• momshieb says:

        I think you’re right; some people absolutely look down on homeschooling. And I am sure that some of it sub-par. But some is spectacular. Some public schools are sub par, some is great. Some charter schools are terrible, some are phenomenal. Its the sweeping generalizations that bother me, and the defensiveness that some many of us feel when others make different choices than ours.
        Its hard to raise a family! You need to do it your way, when you make the most informed decisions possible.
        And good luck with those pings…….I sure do understand those!!

  3. Galit says:

    Congratulations on big-kid school! My 4-year-old is just missing the kindergarten cutoff in our district, so they won’t let him start till September 2014, when he’ll be almost 6. The boy is reading and writing in 2 languages, and has a grasp of addition, subtraction, and a bit of multiplication. By the time they will let him start school he’ll be reading Harry Potter. So yeah, talk of homeschooling is getting bandied about here, too. At least, I’ll be homeschooling him for K next year and hope they at least put him in 1st when he does start. We shall see.

    Yay for clean bill of health for LP!

  4. Lisa says:

    “I did so much for that little baby and not only does she have no memory of it, but she’s going to take everything I give her and use it to leave me. Now kindergarten, later maybe college, then into full-blown adulthood. Don’t get me wrong, I’m not talking about physical leaving. I’m talking about the process of her gradually coming into herself. Emotionally leaving me. I know it is exactly as it should be, but I can already feel the pangs of things to come.”

    I feel this with my kids so much, I sometimes ache with it. Milestones have always been bittersweet and emtional for me where they concern my kids, and I felt it from the moment I gave birth to Kevin. I missed having him inside me, a part of me, with me always, so much, it was like this physical longing for a long time. And I have this very clear memory of when he was in fifth grade, and I had for some reason walked him to his classroom this one morning (he had long outgrown that), and I was standing in the classroom on the periphery, just observing, and he was standing with some friends, laughing, and this realization hit me so hard I almost cried right then and there, that he had a life apart from me, he was growing into his own life, slowly but surely, and I realized in that moment that from the time we give birth to them, it is a letting go by degrees.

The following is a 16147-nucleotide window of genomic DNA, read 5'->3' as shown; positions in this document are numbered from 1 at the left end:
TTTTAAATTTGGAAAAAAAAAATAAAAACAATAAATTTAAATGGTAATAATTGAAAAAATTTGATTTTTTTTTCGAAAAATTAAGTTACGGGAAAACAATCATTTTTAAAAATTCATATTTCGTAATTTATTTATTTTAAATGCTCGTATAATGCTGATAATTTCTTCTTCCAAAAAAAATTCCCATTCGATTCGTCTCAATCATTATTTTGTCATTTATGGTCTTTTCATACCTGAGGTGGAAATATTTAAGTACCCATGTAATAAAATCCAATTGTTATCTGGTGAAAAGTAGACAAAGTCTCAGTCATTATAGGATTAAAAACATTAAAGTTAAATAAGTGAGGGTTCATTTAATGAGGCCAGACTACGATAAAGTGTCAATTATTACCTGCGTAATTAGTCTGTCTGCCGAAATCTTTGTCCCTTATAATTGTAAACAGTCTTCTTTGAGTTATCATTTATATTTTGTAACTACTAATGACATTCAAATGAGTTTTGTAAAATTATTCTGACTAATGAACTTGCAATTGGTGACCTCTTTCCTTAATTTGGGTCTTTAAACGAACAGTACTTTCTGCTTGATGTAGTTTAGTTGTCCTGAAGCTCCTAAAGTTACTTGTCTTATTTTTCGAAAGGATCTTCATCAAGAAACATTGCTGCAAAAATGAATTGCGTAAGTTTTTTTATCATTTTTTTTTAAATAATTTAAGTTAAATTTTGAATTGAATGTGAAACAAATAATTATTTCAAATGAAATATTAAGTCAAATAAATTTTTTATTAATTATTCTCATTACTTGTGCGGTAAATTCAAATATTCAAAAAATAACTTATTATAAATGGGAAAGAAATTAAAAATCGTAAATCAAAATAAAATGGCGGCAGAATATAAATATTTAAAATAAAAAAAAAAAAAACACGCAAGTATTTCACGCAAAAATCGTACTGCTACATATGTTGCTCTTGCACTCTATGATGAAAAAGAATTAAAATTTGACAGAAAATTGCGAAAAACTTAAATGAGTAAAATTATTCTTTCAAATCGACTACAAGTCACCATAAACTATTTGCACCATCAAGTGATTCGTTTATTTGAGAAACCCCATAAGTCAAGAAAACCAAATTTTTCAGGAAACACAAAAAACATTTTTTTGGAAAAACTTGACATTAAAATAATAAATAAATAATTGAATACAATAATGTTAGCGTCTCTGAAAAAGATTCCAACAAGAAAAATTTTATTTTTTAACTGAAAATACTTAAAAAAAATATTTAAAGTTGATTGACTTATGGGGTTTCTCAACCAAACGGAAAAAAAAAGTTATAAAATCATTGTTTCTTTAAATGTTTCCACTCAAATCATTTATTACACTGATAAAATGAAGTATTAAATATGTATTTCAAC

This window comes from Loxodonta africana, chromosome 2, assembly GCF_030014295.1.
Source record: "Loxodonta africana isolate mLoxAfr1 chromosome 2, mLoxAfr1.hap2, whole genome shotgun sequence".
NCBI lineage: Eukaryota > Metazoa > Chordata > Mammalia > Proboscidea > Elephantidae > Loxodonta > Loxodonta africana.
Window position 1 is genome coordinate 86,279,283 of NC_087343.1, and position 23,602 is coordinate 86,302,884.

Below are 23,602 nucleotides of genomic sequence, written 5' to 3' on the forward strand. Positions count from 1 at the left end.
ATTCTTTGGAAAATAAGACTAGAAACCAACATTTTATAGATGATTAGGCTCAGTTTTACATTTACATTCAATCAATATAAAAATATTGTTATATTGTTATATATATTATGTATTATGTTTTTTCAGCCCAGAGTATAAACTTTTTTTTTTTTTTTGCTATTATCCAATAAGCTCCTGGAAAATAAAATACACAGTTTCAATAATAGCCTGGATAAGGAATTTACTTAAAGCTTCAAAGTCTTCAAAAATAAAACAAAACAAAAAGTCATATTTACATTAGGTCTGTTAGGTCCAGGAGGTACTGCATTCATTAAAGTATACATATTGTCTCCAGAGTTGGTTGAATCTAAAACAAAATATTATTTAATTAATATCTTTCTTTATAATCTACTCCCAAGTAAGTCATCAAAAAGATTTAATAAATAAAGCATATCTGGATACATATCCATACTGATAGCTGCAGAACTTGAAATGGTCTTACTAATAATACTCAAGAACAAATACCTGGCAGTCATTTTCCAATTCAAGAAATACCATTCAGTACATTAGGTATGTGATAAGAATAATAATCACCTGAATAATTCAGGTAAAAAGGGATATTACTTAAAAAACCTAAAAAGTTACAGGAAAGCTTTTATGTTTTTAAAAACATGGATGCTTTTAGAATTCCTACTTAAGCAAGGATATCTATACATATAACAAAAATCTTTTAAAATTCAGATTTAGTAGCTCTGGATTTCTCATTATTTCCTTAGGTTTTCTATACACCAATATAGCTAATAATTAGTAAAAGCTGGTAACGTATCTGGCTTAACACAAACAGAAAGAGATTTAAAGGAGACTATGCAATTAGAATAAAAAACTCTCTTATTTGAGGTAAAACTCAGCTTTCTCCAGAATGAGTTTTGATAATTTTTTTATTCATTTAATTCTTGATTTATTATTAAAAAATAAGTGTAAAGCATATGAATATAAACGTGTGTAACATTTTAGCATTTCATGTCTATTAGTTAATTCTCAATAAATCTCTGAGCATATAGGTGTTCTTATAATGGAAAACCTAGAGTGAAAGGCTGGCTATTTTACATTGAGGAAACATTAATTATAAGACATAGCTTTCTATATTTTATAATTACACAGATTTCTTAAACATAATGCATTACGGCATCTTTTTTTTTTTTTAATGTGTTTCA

Homeschooling. Interested to hear your thoughts. I never really understood it, why anyone would do it, but now I get it. I wish I were cut out to do it, but I know I’m not.

    • jisun says:

      Yeah, exactly. I have those moments too, and my oldest is not even five years old. Even now, I know she hides certain thoughts from me, and it makes something in my heart explode a little bit when it happens.

      Homeschooling. I never thought I could do it either, but lately I am questioning that idea a lot. Lots of questioning going around these parts lately. :)

  5. Jenny says:

    lol, I have to see the Dictator comb over, I am cracking up at just the thought of it!! And it sounds like you have some pretty interesting topics swirling around in your head. I hope you post about some of them!

    • jisun says:

      Sadly, the dictator comb over is disappearing as we speak. His mohawk had fallen down into the most kick-butt comb over, but now with the thyroid treatment, all his hair is filling in. Total bummer. ;)

  6. Mardra says:

    One day, many many years ago I looked at Marcus, who was talking to himself, and said, “What are you thinking?” He held up his hand and said, “My brain is busy.”
    It is now our catch phrase for what you describe, just this morning I started my own writing with, My Brain is Busy…
    Best to do like you do, write it out to sort it out.

    Thanks for sharing along the way!